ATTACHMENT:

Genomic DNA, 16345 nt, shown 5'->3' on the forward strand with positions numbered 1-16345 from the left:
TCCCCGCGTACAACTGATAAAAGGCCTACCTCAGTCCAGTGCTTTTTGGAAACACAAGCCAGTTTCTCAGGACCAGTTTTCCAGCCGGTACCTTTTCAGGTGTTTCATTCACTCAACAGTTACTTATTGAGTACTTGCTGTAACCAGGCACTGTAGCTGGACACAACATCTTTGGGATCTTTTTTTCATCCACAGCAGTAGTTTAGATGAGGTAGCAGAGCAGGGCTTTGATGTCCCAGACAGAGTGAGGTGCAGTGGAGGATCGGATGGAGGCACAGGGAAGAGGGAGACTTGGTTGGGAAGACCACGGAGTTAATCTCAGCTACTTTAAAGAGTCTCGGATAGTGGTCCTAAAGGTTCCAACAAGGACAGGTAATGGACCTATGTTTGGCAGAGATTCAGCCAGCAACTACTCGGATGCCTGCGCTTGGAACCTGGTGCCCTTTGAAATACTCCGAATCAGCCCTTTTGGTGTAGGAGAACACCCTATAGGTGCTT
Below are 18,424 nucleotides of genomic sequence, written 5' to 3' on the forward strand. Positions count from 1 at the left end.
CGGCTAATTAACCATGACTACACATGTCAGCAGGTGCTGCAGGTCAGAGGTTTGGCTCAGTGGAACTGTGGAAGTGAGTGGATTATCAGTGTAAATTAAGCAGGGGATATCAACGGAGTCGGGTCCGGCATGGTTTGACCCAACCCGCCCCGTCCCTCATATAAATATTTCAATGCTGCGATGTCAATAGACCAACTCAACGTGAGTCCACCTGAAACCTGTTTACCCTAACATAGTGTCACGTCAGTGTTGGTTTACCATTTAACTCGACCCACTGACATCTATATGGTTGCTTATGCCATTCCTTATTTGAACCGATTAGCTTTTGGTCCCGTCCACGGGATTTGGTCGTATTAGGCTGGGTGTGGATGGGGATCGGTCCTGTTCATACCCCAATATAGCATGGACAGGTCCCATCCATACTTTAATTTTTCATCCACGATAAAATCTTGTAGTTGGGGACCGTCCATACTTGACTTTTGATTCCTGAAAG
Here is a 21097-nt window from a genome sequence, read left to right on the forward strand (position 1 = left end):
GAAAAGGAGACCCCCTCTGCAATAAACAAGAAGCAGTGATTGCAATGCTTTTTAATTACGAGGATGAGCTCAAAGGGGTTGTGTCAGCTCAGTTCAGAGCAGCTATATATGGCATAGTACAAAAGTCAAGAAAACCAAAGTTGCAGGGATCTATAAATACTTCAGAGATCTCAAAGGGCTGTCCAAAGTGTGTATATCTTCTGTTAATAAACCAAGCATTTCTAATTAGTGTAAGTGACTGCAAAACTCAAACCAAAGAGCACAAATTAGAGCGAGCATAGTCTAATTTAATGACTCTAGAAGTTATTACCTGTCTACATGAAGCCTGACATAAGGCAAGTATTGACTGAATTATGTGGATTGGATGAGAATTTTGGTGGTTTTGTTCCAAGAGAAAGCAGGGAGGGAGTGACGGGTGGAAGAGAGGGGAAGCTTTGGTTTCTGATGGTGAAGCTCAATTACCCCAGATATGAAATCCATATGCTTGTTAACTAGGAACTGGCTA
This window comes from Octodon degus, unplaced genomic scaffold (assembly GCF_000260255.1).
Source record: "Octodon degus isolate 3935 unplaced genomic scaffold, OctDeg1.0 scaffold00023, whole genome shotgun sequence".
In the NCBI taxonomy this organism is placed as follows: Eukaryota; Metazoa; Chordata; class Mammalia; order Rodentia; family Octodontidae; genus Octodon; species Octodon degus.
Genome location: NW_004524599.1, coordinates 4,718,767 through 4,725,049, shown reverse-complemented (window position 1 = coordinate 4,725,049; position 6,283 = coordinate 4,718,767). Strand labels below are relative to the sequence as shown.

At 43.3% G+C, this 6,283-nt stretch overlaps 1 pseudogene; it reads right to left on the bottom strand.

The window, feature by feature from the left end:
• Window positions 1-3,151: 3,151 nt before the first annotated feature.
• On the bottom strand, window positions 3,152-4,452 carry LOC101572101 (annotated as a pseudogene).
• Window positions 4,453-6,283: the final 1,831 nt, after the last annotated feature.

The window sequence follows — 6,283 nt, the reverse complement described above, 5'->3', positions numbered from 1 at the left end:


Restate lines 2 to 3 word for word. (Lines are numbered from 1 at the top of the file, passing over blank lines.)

TCCCCGCGTACAACTGATAAAAGGCCTACCTCAGTCCAGTGCTTTTTGGAAACACAAGCCAGTTTCTCAGGACCAGTTTTCCAGCCGGTACCTTTTCAGGTGTTTCATTCACTCAACAGTTACTTATTGAGTACTTGCTGTAACCAGGCACTGTAGCTGGACACAACATCTTTGGGATCTTTTTTTCATCCACAGCAGTAGTTTAGATGAGGTAGCAGAGCAGGGCTTTGATGTCCCAGACAGAGTGAGGTGCAGTGGAGGATCGGATGGAGGCACAGGGAAGAGGGAGACTTGGTTGGGAAGACCACGGAGTTAATCTCAGCTACTTTAAAGAGTCTCGGATAGTGGTCCTAAAGGTTCCAACAAGGACAGGTAATGGACCTATGTTTGGCAGAGATTCAGCCAGCAACTACTCGGATGCCTGCGCTTGGAACCTGGTGCCCTTTGAAATACTCCGAATCAGCCCTTTTGGTGTAGGAGAACACCCTATAGGTGCTT
Below are 18,424 nucleotides of genomic sequence, written 5' to 3' on the forward strand. Positions count from 1 at the left end.